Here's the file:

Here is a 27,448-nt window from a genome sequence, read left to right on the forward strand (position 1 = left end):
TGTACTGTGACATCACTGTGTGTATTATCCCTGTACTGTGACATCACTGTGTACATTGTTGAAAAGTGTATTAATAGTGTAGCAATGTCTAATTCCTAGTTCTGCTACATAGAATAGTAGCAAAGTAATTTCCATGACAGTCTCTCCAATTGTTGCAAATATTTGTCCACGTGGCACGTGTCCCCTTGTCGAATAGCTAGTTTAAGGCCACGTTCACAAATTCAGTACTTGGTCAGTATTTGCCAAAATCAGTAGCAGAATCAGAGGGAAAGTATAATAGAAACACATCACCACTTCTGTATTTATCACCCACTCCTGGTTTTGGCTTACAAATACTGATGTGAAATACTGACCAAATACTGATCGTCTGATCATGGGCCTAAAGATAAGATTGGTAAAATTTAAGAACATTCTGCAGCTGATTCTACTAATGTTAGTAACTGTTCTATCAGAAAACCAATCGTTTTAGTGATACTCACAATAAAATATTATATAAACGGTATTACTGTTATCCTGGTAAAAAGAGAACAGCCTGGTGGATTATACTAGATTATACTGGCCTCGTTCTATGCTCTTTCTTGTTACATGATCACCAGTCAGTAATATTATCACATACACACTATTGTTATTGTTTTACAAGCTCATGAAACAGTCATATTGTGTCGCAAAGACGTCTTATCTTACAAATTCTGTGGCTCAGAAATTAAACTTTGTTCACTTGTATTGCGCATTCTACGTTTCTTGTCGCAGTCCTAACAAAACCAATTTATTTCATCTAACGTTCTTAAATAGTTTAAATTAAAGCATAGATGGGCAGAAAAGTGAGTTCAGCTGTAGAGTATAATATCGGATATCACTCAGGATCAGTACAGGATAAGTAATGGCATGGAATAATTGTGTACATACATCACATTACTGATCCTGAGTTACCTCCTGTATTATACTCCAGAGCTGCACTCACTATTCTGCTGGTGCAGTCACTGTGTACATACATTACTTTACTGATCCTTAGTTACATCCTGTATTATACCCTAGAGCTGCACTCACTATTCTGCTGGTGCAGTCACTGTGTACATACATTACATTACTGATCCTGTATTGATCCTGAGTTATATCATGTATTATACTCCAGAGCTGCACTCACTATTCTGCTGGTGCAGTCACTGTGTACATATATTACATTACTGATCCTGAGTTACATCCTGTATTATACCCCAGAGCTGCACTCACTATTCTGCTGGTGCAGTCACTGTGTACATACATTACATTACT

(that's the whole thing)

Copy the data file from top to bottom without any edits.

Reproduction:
Here is a 27,448-nt window from a genome sequence, read left to right on the forward strand (position 1 = left end):
TGTACTGTGACATCACTGTGTGTATTATCCCTGTACTGTGACATCACTGTGTACATTGTTGAAAAGTGTATTAATAGTGTAGCAATGTCTAATTCCTAGTTCTGCTACATAGAATAGTAGCAAAGTAATTTCCATGACAGTCTCTCCAATTGTTGCAAATATTTGTCCACGTGGCACGTGTCCCCTTGTCGAATAGCTAGTTTAAGGCCACGTTCACAAATTCAGTACTTGGTCAGTATTTGCCAAAATCAGTAGCAGAATCAGAGGGAAAGTATAATAGAAACACATCACCACTTCTGTATTTATCACCCACTCCTGGTTTTGGCTTACAAATACTGATGTGAAATACTGACCAAATACTGATCGTCTGATCATGGGCCTAAAGATAAGATTGGTAAAATTTAAGAACATTCTGCAGCTGATTCTACTAATGTTAGTAACTGTTCTATCAGAAAACCAATCGTTTTAGTGATACTCACAATAAAATATTATATAAACGGTATTACTGTTATCCTGGTAAAAAGAGAACAGCCTGGTGGATTATACTAGATTATACTGGCCTCGTTCTATGCTCTTTCTTGTTACATGATCACCAGTCAGTAATATTATCACATACACACTATTGTTATTGTTTTACAAGCTCATGAAACAGTCATATTGTGTCGCAAAGACGTCTTATCTTACAAATTCTGTGGCTCAGAAATTAAACTTTGTTCACTTGTATTGCGCATTCTACGTTTCTTGTCGCAGTCCTAACAAAACCAATTTATTTCATCTAACGTTCTTAAATAGTTTAAATTAAAGCATAGATGGGCAGAAAAGTGAGTTCAGCTGTAGAGTATAATATCGGATATCACTCAGGATCAGTACAGGATAAGTAATGGCATGGAATAATTGTGTACATACATCACATTACTGATCCTGAGTTACCTCCTGTATTATACTCCAGAGCTGCACTCACTATTCTGCTGGTGCAGTCACTGTGTACATACATTACTTTACTGATCCTTAGTTACATCCTGTATTATACCCTAGAGCTGCACTCACTATTCTGCTGGTGCAGTCACTGTGTACATACATTACATTACTGATCCTGTATTGATCCTGAGTTATATCATGTATTATACTCCAGAGCTGCACTCACTATTCTGCTGGTGCAGTCACTGTGTACATATATTACATTACTGATCCTGAGTTACATCCTGTATTATACCCCAGAGCTGCACTCACTATTCTGCTGGTGCAGTCACTGTGTACATACATTACATTACT